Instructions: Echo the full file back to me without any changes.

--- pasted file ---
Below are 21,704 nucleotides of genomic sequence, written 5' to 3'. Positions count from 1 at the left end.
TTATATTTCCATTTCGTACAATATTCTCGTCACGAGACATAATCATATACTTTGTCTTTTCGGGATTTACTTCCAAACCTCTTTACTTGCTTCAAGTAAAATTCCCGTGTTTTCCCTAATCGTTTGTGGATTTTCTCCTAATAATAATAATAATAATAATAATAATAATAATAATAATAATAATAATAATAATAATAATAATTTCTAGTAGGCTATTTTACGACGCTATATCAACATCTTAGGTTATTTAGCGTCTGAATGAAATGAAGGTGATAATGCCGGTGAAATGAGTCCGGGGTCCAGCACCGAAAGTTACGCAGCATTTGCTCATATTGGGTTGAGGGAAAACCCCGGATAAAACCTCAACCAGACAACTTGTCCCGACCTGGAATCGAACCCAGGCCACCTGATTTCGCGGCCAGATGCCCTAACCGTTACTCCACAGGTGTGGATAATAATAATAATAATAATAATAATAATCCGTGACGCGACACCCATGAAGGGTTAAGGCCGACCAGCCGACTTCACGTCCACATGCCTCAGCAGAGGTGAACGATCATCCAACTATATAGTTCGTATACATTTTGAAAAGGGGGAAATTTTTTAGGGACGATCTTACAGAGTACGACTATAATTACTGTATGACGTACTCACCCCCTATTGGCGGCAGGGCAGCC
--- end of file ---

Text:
Below are 21,704 nucleotides of genomic sequence, written 5' to 3'. Positions count from 1 at the left end.
TTATATTTCCATTTCGTACAATATTCTCGTCACGAGACATAATCATATACTTTGTCTTTTCGGGATTTACTTCCAAACCTCTTTACTTGCTTCAAGTAAAATTCCCGTGTTTTCCCTAATCGTTTGTGGATTTTCTCCTAATAATAATAATAATAATAATAATAATAATAATAATAATAATAATAATAATAATAATAATAATTTCTAGTAGGCTATTTTACGACGCTATATCAACATCTTAGGTTATTTAGCGTCTGAATGAAATGAAGGTGATAATGCCGGTGAAATGAGTCCGGGGTCCAGCACCGAAAGTTACGCAGCATTTGCTCATATTGGGTTGAGGGAAAACCCCGGATAAAACCTCAACCAGACAACTTGTCCCGACCTGGAATCGAACCCAGGCCACCTGATTTCGCGGCCAGATGCCCTAACCGTTACTCCACAGGTGTGGATAATAATAATAATAATAATAATAATAATCCGTGACGCGACACCCATGAAGGGTTAAGGCCGACCAGCCGACTTCACGTCCACATGCCTCAGCAGAGGTGAACGATCATCCAACTATATAGTTCGTATACATTTTGAAAAGGGGGAAATTTTTTAGGGACGATCTTACAGAGTACGACTATAATTACTGTATGACGTACTCACCCCCTATTGGCGGCAGGGCAGCC